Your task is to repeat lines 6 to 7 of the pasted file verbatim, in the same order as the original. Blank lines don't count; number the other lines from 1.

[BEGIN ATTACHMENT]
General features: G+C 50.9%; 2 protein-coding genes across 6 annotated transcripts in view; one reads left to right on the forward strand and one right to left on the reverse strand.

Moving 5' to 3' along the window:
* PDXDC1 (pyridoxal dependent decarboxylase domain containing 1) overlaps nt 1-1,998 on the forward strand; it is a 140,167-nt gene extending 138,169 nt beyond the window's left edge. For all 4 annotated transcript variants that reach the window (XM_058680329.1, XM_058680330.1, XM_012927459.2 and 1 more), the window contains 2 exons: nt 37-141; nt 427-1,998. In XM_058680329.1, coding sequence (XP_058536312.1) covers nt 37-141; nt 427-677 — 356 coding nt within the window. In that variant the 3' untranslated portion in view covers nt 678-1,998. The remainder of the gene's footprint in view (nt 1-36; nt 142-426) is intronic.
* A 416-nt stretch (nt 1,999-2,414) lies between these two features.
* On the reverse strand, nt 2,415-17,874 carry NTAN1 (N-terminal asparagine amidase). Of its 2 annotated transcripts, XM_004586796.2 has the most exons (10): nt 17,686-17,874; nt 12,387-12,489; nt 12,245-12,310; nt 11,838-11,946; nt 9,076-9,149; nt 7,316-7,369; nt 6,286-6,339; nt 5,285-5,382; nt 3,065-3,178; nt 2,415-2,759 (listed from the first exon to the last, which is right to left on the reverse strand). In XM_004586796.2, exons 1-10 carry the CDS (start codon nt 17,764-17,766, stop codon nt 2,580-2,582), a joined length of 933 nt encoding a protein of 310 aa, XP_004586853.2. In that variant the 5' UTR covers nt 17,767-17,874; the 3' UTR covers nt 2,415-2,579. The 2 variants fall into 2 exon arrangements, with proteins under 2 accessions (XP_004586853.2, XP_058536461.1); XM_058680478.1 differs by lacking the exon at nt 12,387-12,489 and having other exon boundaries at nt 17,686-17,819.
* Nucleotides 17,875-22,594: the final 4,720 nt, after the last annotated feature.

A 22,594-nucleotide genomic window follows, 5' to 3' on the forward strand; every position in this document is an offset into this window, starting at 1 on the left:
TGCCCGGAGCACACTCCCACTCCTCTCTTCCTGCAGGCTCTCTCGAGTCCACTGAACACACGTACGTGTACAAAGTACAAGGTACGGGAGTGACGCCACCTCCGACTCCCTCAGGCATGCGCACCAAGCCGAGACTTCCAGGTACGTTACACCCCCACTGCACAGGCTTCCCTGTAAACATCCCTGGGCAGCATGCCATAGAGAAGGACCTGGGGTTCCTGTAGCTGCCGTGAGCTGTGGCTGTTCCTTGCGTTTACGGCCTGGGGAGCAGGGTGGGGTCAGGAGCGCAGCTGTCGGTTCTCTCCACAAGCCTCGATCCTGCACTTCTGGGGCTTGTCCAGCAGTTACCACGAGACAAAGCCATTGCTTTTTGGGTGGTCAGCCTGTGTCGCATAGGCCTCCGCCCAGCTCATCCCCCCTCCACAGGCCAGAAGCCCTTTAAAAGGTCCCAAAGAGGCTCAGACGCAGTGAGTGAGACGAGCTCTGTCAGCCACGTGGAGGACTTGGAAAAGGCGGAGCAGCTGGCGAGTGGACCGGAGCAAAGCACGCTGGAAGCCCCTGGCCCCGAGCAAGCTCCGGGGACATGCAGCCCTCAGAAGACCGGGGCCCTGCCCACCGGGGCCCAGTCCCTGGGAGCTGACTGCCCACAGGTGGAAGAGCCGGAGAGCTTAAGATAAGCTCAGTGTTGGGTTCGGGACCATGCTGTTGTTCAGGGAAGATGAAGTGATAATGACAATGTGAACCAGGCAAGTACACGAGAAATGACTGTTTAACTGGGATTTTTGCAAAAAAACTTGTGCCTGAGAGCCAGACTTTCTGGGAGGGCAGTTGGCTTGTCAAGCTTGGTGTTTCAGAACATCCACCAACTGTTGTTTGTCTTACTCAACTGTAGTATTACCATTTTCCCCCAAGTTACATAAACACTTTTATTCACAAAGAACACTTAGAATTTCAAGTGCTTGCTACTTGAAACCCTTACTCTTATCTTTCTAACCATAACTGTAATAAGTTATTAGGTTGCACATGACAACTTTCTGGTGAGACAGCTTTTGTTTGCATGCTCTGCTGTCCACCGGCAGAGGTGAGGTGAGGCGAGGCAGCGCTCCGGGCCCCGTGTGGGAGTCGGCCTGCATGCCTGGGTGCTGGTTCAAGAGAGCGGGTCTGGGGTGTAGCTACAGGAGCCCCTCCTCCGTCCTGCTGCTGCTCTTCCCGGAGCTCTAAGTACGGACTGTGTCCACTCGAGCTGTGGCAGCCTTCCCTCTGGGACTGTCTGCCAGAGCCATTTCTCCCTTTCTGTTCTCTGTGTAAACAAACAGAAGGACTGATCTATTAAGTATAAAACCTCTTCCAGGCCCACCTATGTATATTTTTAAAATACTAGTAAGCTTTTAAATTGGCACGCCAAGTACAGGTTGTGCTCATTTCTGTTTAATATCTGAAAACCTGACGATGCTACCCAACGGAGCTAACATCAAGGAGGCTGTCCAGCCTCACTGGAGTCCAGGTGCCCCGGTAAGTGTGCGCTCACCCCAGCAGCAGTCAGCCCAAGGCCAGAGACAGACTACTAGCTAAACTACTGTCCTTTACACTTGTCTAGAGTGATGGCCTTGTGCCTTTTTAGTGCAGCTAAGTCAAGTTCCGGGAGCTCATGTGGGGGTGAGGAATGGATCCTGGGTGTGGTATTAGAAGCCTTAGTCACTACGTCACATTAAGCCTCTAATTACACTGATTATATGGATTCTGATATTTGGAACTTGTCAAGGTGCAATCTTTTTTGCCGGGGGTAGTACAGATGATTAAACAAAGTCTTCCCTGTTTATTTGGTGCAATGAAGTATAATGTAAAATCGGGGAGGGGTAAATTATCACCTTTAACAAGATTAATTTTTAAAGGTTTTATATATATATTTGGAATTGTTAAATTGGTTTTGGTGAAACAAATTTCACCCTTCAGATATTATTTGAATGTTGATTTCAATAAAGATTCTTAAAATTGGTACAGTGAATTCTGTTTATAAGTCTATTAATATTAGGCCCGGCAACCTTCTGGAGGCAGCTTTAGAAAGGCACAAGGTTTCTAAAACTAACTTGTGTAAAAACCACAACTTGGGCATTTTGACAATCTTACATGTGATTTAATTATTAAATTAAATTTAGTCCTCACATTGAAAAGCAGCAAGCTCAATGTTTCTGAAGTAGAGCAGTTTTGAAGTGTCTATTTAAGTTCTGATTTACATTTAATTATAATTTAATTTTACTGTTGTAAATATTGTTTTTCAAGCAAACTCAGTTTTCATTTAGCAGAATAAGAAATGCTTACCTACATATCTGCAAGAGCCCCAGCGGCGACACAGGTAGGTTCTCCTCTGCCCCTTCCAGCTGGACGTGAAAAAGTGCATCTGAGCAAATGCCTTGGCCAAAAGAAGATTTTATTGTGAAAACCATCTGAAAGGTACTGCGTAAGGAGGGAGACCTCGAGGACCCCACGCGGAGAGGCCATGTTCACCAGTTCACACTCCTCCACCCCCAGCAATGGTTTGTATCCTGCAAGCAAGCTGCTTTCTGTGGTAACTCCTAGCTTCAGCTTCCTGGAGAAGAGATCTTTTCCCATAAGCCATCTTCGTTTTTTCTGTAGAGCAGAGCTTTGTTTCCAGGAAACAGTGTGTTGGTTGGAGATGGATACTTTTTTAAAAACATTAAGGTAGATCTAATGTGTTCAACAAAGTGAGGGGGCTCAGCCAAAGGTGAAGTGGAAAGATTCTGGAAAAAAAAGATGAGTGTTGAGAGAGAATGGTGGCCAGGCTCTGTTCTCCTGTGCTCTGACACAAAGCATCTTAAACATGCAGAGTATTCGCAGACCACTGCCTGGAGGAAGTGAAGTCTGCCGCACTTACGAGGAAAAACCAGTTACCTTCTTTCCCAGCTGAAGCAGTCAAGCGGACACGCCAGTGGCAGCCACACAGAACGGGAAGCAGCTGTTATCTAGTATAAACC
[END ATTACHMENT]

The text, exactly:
* Nucleotides 17,875-22,594: the final 4,720 nt, after the last annotated feature.

A 22,594-nucleotide genomic window follows, 5' to 3' on the forward strand; every position in this document is an offset into this window, starting at 1 on the left: